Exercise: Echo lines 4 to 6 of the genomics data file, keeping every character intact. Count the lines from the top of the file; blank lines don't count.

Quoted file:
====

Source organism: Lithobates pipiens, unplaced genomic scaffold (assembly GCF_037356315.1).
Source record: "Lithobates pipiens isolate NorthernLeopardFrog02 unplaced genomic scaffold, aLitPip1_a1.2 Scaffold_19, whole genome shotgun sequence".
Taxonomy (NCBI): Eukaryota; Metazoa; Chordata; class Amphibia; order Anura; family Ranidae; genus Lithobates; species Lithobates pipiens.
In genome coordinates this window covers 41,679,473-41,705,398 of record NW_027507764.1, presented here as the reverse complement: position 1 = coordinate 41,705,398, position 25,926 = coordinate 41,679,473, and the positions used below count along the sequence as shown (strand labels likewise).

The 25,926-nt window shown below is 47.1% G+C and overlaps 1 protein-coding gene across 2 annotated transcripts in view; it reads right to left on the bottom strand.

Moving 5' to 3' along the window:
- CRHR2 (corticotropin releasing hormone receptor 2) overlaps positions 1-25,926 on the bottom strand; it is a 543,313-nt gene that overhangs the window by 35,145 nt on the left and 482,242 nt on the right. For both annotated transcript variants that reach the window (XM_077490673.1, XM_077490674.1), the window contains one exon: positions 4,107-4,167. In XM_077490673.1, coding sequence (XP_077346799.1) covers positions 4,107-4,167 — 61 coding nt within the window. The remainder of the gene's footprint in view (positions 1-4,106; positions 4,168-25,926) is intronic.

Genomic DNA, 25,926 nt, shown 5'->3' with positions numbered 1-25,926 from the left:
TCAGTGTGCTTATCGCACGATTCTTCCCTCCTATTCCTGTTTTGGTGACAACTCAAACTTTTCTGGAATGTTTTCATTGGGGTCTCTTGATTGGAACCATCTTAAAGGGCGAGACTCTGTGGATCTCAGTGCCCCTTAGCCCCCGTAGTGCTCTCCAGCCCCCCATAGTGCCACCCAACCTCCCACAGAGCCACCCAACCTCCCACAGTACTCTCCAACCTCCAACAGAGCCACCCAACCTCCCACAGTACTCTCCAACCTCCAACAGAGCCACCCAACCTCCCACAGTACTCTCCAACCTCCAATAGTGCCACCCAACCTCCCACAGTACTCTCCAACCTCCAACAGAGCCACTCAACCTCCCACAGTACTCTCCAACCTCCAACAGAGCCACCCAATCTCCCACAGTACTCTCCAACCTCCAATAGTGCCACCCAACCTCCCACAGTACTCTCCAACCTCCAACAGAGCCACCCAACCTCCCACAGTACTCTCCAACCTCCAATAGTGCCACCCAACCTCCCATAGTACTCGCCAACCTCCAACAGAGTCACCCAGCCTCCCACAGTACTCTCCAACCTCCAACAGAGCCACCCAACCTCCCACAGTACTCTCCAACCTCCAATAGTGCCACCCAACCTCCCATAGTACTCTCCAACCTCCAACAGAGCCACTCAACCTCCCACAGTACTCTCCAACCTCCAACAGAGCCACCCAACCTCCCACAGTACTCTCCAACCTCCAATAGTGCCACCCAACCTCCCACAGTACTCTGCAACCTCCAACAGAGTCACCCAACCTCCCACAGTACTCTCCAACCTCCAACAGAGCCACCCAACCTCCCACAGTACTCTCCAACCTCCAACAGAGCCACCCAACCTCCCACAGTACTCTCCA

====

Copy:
In genome coordinates this window covers 41,679,473-41,705,398 of record NW_027507764.1, presented here as the reverse complement: position 1 = coordinate 41,705,398, position 25,926 = coordinate 41,679,473, and the positions used below count along the sequence as shown (strand labels likewise).

The 25,926-nt window shown below is 47.1% G+C and overlaps 1 protein-coding gene across 2 annotated transcripts in view; it reads right to left on the bottom strand.

Moving 5' to 3' along the window: